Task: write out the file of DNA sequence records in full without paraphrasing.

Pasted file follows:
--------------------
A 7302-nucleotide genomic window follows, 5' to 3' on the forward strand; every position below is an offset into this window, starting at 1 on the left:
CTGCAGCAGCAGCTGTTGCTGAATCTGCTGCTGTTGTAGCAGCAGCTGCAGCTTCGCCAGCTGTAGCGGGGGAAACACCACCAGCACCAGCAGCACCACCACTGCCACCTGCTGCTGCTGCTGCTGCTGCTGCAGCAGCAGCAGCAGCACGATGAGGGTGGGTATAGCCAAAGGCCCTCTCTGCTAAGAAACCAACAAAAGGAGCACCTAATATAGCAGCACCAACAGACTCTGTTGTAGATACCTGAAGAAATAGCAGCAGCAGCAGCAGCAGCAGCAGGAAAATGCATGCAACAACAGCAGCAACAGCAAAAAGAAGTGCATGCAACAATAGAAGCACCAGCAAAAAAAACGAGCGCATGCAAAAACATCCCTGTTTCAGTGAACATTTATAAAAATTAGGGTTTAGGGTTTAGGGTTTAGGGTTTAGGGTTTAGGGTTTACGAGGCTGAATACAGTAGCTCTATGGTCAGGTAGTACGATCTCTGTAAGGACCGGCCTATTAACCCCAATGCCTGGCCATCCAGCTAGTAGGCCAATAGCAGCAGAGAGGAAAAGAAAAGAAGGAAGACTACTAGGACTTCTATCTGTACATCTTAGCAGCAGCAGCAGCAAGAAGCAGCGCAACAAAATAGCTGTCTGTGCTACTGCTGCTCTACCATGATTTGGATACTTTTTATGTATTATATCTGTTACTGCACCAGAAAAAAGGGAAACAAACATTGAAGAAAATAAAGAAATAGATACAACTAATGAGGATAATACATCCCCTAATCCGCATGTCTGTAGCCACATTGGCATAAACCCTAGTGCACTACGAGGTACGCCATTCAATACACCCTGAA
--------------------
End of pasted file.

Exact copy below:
A 7302-nucleotide genomic window follows, 5' to 3' on the forward strand; every position below is an offset into this window, starting at 1 on the left:
CTGCAGCAGCAGCTGTTGCTGAATCTGCTGCTGTTGTAGCAGCAGCTGCAGCTTCGCCAGCTGTAGCGGGGGAAACACCACCAGCACCAGCAGCACCACCACTGCCACCTGCTGCTGCTGCTGCTGCTGCTGCAGCAGCAGCAGCAGCACGATGAGGGTGGGTATAGCCAAAGGCCCTCTCTGCTAAGAAACCAACAAAAGGAGCACCTAATATAGCAGCACCAACAGACTCTGTTGTAGATACCTGAAGAAATAGCAGCAGCAGCAGCAGCAGCAGCAGGAAAATGCATGCAACAACAGCAGCAACAGCAAAAAGAAGTGCATGCAACAATAGAAGCACCAGCAAAAAAAACGAGCGCATGCAAAAACATCCCTGTTTCAGTGAACATTTATAAAAATTAGGGTTTAGGGTTTAGGGTTTAGGGTTTAGGGTTTAGGGTTTACGAGGCTGAATACAGTAGCTCTATGGTCAGGTAGTACGATCTCTGTAAGGACCGGCCTATTAACCCCAATGCCTGGCCATCCAGCTAGTAGGCCAATAGCAGCAGAGAGGAAAAGAAAAGAAGGAAGACTACTAGGACTTCTATCTGTACATCTTAGCAGCAGCAGCAGCAAGAAGCAGCGCAACAAAATAGCTGTCTGTGCTACTGCTGCTCTACCATGATTTGGATACTTTTTATGTATTATATCTGTTACTGCACCAGAAAAAAGGGAAACAAACATTGAAGAAAATAAAGAAATAGATACAACTAATGAGGATAATACATCCCCTAATCCGCATGTCTGTAGCCACATTGGCATAAACCCTAGTGCACTACGAGGTACGCCATTCAATACACCCTGAA